titanic-hits-iceberg.thumbnail.jpgYou may have noticed the rather frigid response to requests that the rest of the world help with the bailout. European leaders coldly said no, so did Chinese, so did, well, pretty much everyone. And China instructed its banks to not lend to American banks.

You might be wondering why. Let’s start with the history: basically the US spent the last seven and a half years borrowing money from the rest of the world and spent it on tax cuts for your rich, a war that most of the world didn’t agree with (that’s Iraq) and on consumption. The money inflow was extreme, at one point in 2005 one survey showed it as being more than the total interest on all the money in the world (ie. all the legal money, plus drug money). Everyone warned the US, including the IMF, but the US just went on its merry way with a war no one wanted and policies clearly aimed at making its rich even richer and impoverishing its middle class.

Since, however, it was buying Chinese goods and since that meant that China was industrializing by giving the US money in exchange for manufacturing jobs, the Chinese were willing to keep the subsidies going. To a lesser extent, so were the Japanese and Koreans. And while most everyone else wasn’t that thrilled, the idea of the US having an economic collapse and taking the rest of the world down with them didn’t seem too hot (although Stirling was arguing at the time that the Europeans should pull the plug anyway, because the costs were larger than they appeared, and well, if they didn’t, what’s happening now would happen.)

But anyway, no one pulled the plug and enough nations indulged America’s nasty credit habit that it was able to keep on keeping on, to the point where the US savings rate spent a fair bit of time actually negative. The metaphor I like to use is a junkie and his fixers. Except that in this case the junkie was the most powerful nation in the world with the most important currency. Any other customer (like say Argentina) would have been cut off long ago. "Sorry bud, no cash, no crack. Unless you’d like to sell us your wife strategic industries? No?"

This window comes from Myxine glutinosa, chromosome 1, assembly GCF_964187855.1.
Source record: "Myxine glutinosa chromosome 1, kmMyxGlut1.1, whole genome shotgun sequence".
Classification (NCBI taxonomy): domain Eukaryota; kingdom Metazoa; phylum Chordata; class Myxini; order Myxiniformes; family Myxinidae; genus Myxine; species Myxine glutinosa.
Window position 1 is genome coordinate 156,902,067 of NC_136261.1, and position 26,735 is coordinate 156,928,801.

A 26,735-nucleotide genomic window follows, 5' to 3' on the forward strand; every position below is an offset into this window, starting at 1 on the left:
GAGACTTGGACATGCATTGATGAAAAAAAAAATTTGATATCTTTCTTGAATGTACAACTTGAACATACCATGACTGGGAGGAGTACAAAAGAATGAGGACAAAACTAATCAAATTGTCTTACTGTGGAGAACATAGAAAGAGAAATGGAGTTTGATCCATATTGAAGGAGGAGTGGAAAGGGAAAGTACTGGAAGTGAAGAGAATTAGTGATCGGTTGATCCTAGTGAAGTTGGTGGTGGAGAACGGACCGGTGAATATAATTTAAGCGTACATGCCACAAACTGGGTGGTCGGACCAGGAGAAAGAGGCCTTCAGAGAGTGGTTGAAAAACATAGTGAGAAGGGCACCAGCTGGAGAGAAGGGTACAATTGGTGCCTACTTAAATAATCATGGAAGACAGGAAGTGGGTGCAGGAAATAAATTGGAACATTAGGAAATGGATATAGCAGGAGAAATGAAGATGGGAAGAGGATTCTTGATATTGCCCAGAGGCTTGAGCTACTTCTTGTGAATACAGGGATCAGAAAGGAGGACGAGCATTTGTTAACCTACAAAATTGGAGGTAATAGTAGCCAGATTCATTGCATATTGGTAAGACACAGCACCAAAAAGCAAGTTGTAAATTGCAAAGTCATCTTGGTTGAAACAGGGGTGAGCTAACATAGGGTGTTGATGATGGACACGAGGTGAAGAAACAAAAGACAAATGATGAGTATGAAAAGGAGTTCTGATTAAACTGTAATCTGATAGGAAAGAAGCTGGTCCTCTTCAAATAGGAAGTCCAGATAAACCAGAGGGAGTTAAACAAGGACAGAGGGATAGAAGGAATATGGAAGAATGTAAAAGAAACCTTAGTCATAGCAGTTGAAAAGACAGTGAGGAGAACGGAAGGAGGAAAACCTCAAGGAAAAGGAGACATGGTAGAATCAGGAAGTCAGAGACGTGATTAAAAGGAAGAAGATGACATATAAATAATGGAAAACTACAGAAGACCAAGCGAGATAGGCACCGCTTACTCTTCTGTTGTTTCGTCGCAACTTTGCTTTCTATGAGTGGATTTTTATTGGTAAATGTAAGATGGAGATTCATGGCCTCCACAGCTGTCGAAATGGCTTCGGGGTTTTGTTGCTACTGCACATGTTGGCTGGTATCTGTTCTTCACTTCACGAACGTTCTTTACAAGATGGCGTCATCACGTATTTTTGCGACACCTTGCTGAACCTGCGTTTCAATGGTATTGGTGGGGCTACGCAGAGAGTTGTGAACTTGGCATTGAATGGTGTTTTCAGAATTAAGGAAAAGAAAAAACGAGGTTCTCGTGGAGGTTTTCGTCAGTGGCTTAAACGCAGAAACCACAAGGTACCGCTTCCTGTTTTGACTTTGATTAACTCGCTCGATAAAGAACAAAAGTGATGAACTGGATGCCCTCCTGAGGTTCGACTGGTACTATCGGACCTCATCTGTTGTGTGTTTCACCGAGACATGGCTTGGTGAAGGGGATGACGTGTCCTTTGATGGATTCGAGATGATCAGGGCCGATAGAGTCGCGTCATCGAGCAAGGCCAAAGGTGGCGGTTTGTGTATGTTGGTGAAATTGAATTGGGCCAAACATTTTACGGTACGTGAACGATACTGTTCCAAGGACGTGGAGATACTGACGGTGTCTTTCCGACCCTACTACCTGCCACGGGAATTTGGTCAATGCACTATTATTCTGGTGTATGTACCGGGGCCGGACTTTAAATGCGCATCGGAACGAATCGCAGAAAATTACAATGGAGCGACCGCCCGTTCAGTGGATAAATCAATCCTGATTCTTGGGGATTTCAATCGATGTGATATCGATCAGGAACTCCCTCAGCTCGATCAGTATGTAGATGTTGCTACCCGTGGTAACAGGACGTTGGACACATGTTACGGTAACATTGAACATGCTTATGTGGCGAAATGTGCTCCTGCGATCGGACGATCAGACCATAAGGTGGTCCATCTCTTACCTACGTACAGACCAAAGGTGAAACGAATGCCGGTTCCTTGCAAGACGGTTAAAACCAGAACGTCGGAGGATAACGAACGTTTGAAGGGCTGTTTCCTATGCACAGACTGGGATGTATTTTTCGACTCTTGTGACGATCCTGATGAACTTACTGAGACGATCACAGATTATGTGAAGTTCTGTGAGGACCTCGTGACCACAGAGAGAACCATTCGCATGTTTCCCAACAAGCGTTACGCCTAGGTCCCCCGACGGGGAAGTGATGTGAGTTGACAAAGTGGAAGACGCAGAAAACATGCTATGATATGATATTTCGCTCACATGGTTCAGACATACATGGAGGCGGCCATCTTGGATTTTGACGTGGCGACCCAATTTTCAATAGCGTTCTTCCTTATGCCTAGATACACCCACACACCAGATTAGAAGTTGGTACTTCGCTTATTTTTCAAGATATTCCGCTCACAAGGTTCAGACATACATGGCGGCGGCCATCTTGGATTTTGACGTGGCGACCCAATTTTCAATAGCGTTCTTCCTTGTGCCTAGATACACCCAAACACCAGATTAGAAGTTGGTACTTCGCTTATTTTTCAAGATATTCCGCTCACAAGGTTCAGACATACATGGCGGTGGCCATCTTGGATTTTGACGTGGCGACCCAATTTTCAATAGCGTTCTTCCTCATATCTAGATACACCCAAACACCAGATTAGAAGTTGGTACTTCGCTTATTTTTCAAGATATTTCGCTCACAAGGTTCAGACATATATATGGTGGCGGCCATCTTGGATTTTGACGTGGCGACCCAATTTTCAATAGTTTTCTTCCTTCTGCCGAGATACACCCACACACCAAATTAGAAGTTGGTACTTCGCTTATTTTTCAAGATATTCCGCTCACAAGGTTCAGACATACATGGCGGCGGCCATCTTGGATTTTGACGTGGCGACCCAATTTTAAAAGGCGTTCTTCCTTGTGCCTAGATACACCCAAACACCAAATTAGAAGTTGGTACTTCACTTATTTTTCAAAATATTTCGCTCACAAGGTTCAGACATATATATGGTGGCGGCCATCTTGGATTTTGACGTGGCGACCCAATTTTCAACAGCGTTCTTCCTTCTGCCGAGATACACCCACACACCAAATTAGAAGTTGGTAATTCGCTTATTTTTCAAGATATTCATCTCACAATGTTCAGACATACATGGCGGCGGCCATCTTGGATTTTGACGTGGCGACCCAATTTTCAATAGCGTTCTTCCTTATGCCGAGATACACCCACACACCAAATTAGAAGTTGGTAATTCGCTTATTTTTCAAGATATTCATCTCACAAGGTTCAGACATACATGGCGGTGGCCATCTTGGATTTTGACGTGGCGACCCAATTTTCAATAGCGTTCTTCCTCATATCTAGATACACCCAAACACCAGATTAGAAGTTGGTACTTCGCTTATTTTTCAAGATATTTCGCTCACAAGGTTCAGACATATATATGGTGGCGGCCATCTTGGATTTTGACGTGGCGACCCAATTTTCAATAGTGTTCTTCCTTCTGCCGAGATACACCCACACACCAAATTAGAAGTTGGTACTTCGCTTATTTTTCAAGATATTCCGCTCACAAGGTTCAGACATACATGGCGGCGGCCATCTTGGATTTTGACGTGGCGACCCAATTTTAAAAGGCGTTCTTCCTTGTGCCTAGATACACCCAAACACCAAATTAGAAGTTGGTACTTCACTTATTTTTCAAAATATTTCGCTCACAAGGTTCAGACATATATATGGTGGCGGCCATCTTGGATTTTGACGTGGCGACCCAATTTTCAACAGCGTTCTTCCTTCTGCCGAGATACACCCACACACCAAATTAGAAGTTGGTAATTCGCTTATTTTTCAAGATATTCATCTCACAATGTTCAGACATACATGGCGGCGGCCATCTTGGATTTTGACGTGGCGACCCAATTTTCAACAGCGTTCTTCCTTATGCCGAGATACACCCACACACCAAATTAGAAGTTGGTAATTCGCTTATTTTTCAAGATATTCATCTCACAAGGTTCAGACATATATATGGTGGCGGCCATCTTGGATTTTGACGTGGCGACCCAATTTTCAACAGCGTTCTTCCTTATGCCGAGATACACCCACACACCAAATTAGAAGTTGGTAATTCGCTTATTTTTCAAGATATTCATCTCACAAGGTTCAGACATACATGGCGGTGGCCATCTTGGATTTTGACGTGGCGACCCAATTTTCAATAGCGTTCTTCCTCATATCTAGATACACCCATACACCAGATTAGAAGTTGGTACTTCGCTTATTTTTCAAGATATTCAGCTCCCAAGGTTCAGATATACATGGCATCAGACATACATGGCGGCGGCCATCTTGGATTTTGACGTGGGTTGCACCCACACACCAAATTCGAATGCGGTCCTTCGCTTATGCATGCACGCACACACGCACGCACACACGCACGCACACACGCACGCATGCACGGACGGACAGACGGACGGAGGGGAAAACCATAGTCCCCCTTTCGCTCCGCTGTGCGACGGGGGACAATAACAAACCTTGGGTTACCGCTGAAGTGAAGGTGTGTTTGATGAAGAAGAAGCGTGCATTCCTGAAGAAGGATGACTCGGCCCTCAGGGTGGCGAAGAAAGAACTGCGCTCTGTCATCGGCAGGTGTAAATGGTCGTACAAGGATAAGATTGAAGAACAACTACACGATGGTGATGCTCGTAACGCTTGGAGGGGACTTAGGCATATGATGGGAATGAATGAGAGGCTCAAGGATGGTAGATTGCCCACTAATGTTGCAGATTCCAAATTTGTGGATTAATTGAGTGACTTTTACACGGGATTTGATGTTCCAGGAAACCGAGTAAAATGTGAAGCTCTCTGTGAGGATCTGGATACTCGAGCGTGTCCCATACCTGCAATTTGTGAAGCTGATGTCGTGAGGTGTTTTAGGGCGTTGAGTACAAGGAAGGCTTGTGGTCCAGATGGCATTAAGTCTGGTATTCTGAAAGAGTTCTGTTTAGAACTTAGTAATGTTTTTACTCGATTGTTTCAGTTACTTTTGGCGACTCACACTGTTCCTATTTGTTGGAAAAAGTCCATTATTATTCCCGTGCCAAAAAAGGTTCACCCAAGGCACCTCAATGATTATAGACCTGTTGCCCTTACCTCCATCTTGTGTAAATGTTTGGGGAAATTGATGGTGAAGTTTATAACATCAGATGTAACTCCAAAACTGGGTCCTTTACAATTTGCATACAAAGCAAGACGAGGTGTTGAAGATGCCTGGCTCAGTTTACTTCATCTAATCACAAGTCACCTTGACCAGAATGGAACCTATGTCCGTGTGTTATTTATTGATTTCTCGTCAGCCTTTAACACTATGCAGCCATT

So, long story short, the rest of the world doesn’t feel much if any sympathy for the US about all this. You borrowed the money, you promised to pay it back, and now it looks like the stuff you gave everyone in exchange for all that money is mostly garbage, worth cents on the dollar. Your IOUs, in other words, are no good. Everyone knows they’re getting stiffed, they’re just trying to figure out how much they’re getting stiffed for. Even if you’re holding greenbacks, everyone knows that the currency is going to crash even further and also get eaten up by inflation.

That’s why when the bailout came around it included a provisions for bailing out foreign banks holding toxic American waste that Americans sold so they could keep having their splendid little war, giving money to the rich, and running up a housing bubble while consuming cheap and lousy Chinese consumer goods. Those countries were, well, pissed. Now, in truth, I don’t think they have a lot of cause to be pissed, they had to know that they were going to get stiffed – you really shouldn’t lend money to people you know can’t pay it back, even if they do promise that they’ll crash the world economy if you don’t. But even if you expect you aren’t getting paid back, when the day comes that you’ve got to write off hundreds of billions of dollars, you’re still not pleased. I’m sure ordinary Americans can understand that, given that they’re being asked to eat that loss for Wall Street.